Friday, August 24, 2012

Organ Tour, Part 1 - Marseilles

5/21/10 et seq.

I had essentially NO time during the organ tour to record events and impressions, nor to finish writing about the Italy trip, so I’ll try to do as much of that as possible on this train trip and for the couple of days in London. I will fly out of Heathrow (God willing and the ash-cloud doesn’t return) on Monday morning for Kiev. Hopefully, on that trip, I’ll have more time to write as we ply Russia’s rivers and canals.

I’ll try to reconstruct the extraordinary tour of the south of France (Le Midi) and its marvelous organs from a few tidbits of journal entries, from photographs, and from brief notes scribbled in the booklet for the tour: “Historic Organs of Southern France,” May 9 – 21, 2010, with Michael Barone. American Public Media, Pipedreams. I took lots of photos, and these should help refocus the memory.

Nave of Eglise Saint-Vincent-de-Paul

My photo strategy for the organ tour was to take a couple of photos of a church from the outside, then a couple of the nave inside, and then a couple of the organ, or more specifically, the pipes and casing or cabinetry. If there was something of particular interest in the church itself – special d├ęcor, ancient baptismal font, striking stained-glass windows – I often took photos of that, too. In some cases, I used a video camera (which “disappeared” in Russia) and recorded video and sound, as well.
Organ loft, Eglise Saint-Vincent-de-Paul
The Pipedreams Organ Tour began in the shadow of the Icelandic ash cloud for many of those on the tour, as had this whole trip for me. A few of the participants couldn’t get air flights from Paris to Marseilles and had to take the train. Others were delayed in London and arrived a day late in Marseilles. I arrived the evening before most of the group in the city of Marseilles - once the ancient Greek port of Massilia, and now the largest city of Provence and the second largest city in France. I met Eddie, one of the trip regulars, that first evening and we met again at breakfast.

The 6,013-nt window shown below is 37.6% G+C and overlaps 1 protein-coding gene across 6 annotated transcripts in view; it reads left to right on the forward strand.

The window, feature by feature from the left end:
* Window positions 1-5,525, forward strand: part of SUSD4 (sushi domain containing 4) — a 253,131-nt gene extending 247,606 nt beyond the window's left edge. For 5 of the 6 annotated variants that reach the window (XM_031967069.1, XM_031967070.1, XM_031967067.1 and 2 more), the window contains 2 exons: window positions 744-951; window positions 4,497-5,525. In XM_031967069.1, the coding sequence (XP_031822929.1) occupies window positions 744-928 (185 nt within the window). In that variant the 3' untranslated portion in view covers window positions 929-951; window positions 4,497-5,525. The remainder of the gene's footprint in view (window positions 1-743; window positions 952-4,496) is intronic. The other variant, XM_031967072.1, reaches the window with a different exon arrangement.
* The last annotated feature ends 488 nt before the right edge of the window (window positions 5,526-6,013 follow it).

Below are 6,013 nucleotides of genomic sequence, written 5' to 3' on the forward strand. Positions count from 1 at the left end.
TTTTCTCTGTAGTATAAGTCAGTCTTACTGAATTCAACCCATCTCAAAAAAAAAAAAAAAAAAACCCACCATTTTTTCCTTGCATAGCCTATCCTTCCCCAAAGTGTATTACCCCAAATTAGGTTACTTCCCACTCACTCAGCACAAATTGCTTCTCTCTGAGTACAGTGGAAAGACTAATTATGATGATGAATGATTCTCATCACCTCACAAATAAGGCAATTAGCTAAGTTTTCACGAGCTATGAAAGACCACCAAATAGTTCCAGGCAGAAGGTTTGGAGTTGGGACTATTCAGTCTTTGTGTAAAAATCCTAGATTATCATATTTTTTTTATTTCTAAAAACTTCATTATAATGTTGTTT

Eglise Saint-Vincent-de-Paul, Marseilles, France
It turns out that many of those on the tour (perhaps half of them) are Michael Barone groupies and return year after year to visit organs in various parts of the world (mostly Europe), to listen to them, often to play them, and to enjoy one another’s idiosyncratic company and the chance to share a passion for music in their own individualistic manner. There were 22 members of the group (or 23, counting Lise Schmidt, Michael’s significant other of 32 years), as well as three leaders – Michael Barone, the host of Pipedreams on Minnesota Public Radio (which airs on Sunday afternoons in Charleston); Janet Tollund, who led our tour and usually organizes the Pipedreams tours (through her tour company, Accolades), although she usually doesn’t lead the tour itself; and Jean-Claude Guidarini, an accomplished organist from Toulouse, who was apparently the major musical contact for the tour, who knew most of the titular organists and organ builders, and who was usually the first person to play the organ (sometimes after the titular organist) to show off its possibilities with skilled improvisations.
Ancient fortifications above the harbor
Eventually I came to realize that several of the churches we visited had once been catholic cathedrals, converted to protestant churches. It was not always clear, however, which were which. Initially it seemed that church (eglise) signalled a protestant church, and cathedrale (or abbaye or basilique) indicated a catholic church, although, in retrospect, I’m dubious of these distinctions. The south of France has had a complex and contorted religious history, with the Albigensian heresy at the center of much persecution and bloodshed, in addition to the Catholic schism with Rome during which popes took up residency in Avignon, followed eventually by the protestant reformation, which was bloody in this part of Europe – perhaps even bloodier than elsewhere.

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